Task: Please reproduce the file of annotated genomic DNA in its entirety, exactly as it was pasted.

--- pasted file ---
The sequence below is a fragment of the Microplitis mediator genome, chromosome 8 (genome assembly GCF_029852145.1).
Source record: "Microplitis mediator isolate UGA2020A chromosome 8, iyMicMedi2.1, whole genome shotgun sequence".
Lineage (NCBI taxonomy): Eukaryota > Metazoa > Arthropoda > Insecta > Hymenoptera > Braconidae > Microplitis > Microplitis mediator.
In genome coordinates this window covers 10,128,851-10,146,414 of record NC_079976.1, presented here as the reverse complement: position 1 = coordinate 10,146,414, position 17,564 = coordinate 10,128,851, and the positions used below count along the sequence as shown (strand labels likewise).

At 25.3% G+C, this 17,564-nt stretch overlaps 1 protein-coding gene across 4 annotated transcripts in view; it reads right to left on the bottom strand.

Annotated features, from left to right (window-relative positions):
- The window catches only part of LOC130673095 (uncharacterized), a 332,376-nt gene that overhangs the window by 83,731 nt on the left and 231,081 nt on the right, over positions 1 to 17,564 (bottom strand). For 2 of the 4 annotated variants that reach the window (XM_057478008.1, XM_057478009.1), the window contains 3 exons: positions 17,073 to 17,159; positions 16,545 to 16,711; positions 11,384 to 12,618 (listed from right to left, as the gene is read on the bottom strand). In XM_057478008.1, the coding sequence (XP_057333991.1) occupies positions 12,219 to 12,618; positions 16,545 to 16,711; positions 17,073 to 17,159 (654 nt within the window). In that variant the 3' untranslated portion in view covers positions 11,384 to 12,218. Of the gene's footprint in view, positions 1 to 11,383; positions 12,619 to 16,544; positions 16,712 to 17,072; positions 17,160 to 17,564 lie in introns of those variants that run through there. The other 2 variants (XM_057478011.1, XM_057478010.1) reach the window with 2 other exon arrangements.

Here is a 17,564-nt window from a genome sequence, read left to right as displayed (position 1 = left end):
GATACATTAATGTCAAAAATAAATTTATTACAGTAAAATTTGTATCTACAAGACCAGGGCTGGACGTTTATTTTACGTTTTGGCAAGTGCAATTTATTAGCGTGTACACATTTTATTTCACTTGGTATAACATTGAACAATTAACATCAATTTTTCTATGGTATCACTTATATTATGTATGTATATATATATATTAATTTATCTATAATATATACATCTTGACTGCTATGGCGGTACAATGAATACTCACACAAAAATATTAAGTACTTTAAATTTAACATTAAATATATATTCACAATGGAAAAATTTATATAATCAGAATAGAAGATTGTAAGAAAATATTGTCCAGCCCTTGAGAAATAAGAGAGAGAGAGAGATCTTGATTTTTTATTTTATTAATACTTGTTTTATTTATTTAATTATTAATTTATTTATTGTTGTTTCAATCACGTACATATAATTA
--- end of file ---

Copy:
The sequence below is a fragment of the Microplitis mediator genome, chromosome 8 (genome assembly GCF_029852145.1).
Source record: "Microplitis mediator isolate UGA2020A chromosome 8, iyMicMedi2.1, whole genome shotgun sequence".
Lineage (NCBI taxonomy): Eukaryota > Metazoa > Arthropoda > Insecta > Hymenoptera > Braconidae > Microplitis > Microplitis mediator.
In genome coordinates this window covers 10,128,851-10,146,414 of record NC_079976.1, presented here as the reverse complement: position 1 = coordinate 10,146,414, position 17,564 = coordinate 10,128,851, and the positions used below count along the sequence as shown (strand labels likewise).

At 25.3% G+C, this 17,564-nt stretch overlaps 1 protein-coding gene across 4 annotated transcripts in view; it reads right to left on the bottom strand.

Annotated features, from left to right (window-relative positions):
- The window catches only part of LOC130673095 (uncharacterized), a 332,376-nt gene that overhangs the window by 83,731 nt on the left and 231,081 nt on the right, over positions 1 to 17,564 (bottom strand). For 2 of the 4 annotated variants that reach the window (XM_057478008.1, XM_057478009.1), the window contains 3 exons: positions 17,073 to 17,159; positions 16,545 to 16,711; positions 11,384 to 12,618 (listed from right to left, as the gene is read on the bottom strand). In XM_057478008.1, the coding sequence (XP_057333991.1) occupies positions 12,219 to 12,618; positions 16,545 to 16,711; positions 17,073 to 17,159 (654 nt within the window). In that variant the 3' untranslated portion in view covers positions 11,384 to 12,218. Of the gene's footprint in view, positions 1 to 11,383; positions 12,619 to 16,544; positions 16,712 to 17,072; positions 17,160 to 17,564 lie in introns of those variants that run through there. The other 2 variants (XM_057478011.1, XM_057478010.1) reach the window with 2 other exon arrangements.

Here is a 17,564-nt window from a genome sequence, read left to right as displayed (position 1 = left end):
GATACATTAATGTCAAAAATAAATTTATTACAGTAAAATTTGTATCTACAAGACCAGGGCTGGACGTTTATTTTACGTTTTGGCAAGTGCAATTTATTAGCGTGTACACATTTTATTTCACTTGGTATAACATTGAACAATTAACATCAATTTTTCTATGGTATCACTTATATTATGTATGTATATATATATATTAATTTATCTATAATATATACATCTTGACTGCTATGGCGGTACAATGAATACTCACACAAAAATATTAAGTACTTTAAATTTAACATTAAATATATATTCACAATGGAAAAATTTATATAATCAGAATAGAAGATTGTAAGAAAATATTGTCCAGCCCTTGAGAAATAAGAGAGAGAGAGAGATCTTGATTTTTTATTTTATTAATACTTGTTTTATTTATTTAATTATTAATTTATTTATTGTTGTTTCAATCACGTACATATAATTA